EASTLAND, Texas (CN) – A state prosecutor in Texas says a jury was entitled to reject the insanity defense of the ex-Marine who killed “American Sniper” Chris Kyle and a friend, arguing against the killer’s appeal for a new trial.
A jury on Feb. 24, 2015, convicted Eddie Ray Routh in the double-murders of Kyle and Chad Littlefield.
The two had befriended the troubled veteran at the request of Routh’s mother shortly before the then-25 year-old riddled them with bullets at a Dallas shooting range.
Prosecutors said Routh then fled in Kyle’s stolen Ford truck, made a burrito stop at Taco Bell, then drove to his sister’s north Texas house, where he confessed to the double-murders.
After a nine-day trial that overlapped with the nationwide showing of the hit movie “American Sniper,” it took the jury of 10 women and two men just two-and-a-half hours to reject Routh’s insanity plea and convict him of capital murder.
The Clint Eastwood-directed movie, based on Kyle’s bestselling autobiography of the same name, depicts the life of the storied former Navy SEAL, known to be the most lethal sniper in U.S. history.
Routh was automatically sentenced to life in prison without parole for the 2013 slayings.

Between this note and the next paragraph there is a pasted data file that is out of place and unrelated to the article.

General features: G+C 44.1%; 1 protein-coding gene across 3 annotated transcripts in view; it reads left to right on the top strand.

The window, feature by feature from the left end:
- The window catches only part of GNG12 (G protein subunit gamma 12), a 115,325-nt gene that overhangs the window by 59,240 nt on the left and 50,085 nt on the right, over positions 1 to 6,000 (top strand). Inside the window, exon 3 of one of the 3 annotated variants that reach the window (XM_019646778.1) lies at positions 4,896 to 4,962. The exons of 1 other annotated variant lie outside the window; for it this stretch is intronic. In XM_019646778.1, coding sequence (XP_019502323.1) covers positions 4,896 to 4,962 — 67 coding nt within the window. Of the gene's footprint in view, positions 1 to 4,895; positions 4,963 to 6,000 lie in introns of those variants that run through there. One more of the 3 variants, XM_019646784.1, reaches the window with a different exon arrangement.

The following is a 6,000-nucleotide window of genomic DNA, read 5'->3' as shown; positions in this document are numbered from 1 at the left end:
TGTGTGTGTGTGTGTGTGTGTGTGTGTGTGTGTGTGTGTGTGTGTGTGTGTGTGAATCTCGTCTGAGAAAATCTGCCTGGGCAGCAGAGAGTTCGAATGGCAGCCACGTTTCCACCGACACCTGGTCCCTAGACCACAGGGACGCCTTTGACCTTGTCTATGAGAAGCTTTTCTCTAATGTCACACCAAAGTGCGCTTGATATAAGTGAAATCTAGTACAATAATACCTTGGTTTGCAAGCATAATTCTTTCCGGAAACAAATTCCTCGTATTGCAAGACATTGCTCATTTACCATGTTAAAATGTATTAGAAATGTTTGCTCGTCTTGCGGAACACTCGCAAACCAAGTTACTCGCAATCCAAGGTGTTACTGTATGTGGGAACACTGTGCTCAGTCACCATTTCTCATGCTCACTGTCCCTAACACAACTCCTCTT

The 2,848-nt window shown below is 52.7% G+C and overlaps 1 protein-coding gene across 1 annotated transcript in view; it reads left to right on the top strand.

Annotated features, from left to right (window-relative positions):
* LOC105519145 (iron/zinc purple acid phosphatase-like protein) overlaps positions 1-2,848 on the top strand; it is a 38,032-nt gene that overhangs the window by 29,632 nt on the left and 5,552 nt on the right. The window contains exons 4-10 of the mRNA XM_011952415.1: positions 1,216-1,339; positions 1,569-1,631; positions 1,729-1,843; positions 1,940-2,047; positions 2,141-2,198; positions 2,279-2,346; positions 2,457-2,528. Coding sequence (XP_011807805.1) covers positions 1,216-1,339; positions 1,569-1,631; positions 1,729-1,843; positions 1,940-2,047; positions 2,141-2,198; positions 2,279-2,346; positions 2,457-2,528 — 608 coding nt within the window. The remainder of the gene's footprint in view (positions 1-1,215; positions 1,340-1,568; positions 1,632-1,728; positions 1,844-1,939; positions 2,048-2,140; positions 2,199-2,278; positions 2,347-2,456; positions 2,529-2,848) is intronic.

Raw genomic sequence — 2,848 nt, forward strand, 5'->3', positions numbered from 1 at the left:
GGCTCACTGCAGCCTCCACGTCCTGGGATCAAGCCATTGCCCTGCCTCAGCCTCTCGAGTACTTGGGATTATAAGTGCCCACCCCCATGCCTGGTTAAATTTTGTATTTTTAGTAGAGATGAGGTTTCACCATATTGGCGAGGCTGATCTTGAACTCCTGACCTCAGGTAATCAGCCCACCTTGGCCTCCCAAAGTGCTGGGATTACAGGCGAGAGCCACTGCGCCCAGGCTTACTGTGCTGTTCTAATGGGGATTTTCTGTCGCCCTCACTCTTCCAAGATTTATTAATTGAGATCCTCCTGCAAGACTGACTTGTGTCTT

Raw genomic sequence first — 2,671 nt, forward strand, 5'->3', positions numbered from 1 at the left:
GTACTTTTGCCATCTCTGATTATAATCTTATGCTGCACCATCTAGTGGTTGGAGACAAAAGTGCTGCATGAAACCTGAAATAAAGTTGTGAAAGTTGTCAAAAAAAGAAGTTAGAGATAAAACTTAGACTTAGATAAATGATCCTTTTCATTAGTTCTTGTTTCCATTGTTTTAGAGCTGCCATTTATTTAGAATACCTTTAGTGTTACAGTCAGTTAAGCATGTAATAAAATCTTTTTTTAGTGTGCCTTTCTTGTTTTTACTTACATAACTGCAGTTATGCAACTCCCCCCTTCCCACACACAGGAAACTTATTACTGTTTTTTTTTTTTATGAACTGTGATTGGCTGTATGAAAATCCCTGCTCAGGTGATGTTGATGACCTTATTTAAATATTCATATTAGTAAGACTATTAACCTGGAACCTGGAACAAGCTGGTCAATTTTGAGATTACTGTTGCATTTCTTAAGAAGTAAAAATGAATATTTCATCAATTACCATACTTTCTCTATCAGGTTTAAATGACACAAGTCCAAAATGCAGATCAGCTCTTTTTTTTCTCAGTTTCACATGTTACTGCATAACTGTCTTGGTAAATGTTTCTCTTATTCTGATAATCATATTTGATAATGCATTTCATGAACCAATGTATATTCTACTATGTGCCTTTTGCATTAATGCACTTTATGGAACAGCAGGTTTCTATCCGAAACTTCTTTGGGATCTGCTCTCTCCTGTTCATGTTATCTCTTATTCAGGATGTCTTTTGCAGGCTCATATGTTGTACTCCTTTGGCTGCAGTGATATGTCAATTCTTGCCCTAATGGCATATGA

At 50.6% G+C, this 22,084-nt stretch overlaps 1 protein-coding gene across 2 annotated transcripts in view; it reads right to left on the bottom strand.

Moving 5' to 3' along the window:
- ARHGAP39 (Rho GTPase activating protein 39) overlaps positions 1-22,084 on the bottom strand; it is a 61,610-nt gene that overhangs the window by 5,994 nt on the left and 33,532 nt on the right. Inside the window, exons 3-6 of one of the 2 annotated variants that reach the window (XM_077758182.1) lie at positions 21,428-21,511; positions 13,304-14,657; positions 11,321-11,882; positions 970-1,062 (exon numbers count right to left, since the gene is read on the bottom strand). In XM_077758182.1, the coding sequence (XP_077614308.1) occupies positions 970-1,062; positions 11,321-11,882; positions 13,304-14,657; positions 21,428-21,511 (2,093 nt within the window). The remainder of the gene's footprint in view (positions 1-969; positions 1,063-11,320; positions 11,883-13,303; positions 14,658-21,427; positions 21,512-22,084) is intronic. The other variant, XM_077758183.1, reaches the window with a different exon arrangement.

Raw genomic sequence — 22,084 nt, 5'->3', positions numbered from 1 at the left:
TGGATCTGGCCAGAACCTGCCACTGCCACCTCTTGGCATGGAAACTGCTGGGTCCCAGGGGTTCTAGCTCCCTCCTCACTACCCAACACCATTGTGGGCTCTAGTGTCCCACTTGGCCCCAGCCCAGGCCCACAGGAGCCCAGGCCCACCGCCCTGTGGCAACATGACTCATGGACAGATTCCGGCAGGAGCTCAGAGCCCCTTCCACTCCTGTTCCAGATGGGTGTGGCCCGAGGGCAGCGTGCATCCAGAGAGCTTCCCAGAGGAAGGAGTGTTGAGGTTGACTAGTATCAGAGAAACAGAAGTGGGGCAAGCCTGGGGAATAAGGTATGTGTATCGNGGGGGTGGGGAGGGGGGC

But Routh’s attorney say jurors got it wrong. In a December brief to the Texas 11th Court of Appeals seeking to overturn the guilty verdict, Ft. Worth attorney Warren St. John said the former Marine was insane at the time of the crimes and “did not know his conduct was wrong.”
St. John also said his client is entitled to a new trial based on two rulings made by state District Judge Jason Cashon that he claims are grounds for reversal.
Erath County District Attorney Alan Nash rebuffed Routh’s assertions in a 57-page brief to the state appellate court March 11.
The prosecutor argued that the overwhelming amount of evidence is sufficient to support the jury’s rejection of Routh’s insanity defense.